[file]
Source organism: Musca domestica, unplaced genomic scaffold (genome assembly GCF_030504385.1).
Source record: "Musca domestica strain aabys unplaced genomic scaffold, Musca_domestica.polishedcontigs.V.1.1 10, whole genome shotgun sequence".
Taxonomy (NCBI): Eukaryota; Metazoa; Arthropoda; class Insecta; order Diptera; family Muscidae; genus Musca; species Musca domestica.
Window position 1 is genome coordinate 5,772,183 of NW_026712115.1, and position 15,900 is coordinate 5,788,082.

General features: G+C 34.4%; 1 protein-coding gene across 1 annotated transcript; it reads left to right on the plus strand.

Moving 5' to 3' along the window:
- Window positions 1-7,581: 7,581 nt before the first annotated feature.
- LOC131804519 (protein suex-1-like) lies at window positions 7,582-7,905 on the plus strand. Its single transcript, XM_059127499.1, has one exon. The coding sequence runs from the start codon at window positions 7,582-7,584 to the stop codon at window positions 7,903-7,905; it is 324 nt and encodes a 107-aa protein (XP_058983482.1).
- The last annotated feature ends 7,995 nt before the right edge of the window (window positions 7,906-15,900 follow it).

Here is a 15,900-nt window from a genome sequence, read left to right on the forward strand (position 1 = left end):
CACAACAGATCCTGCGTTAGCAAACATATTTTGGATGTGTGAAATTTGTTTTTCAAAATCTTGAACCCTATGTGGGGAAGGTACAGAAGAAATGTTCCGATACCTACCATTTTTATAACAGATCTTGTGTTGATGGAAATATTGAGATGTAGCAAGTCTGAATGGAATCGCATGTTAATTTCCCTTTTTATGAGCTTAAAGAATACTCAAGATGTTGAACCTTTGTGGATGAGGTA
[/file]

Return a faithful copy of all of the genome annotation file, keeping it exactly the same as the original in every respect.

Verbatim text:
Source organism: Musca domestica, unplaced genomic scaffold (genome assembly GCF_030504385.1).
Source record: "Musca domestica strain aabys unplaced genomic scaffold, Musca_domestica.polishedcontigs.V.1.1 10, whole genome shotgun sequence".
Taxonomy (NCBI): Eukaryota; Metazoa; Arthropoda; class Insecta; order Diptera; family Muscidae; genus Musca; species Musca domestica.
Window position 1 is genome coordinate 5,772,183 of NW_026712115.1, and position 15,900 is coordinate 5,788,082.

General features: G+C 34.4%; 1 protein-coding gene across 1 annotated transcript; it reads left to right on the plus strand.

Moving 5' to 3' along the window:
- Window positions 1-7,581: 7,581 nt before the first annotated feature.
- LOC131804519 (protein suex-1-like) lies at window positions 7,582-7,905 on the plus strand. Its single transcript, XM_059127499.1, has one exon. The coding sequence runs from the start codon at window positions 7,582-7,584 to the stop codon at window positions 7,903-7,905; it is 324 nt and encodes a 107-aa protein (XP_058983482.1).
- The last annotated feature ends 7,995 nt before the right edge of the window (window positions 7,906-15,900 follow it).

Here is a 15,900-nt window from a genome sequence, read left to right on the forward strand (position 1 = left end):
CACAACAGATCCTGCGTTAGCAAACATATTTTGGATGTGTGAAATTTGTTTTTCAAAATCTTGAACCCTATGTGGGGAAGGTACAGAAGAAATGTTCCGATACCTACCATTTTTATAACAGATCTTGTGTTGATGGAAATATTGAGATGTAGCAAGTCTGAATGGAATCGCATGTTAATTTCCCTTTTTATGAGCTTAAAGAATACTCAAGATGTTGAACCTTTGTGGATGAGGTA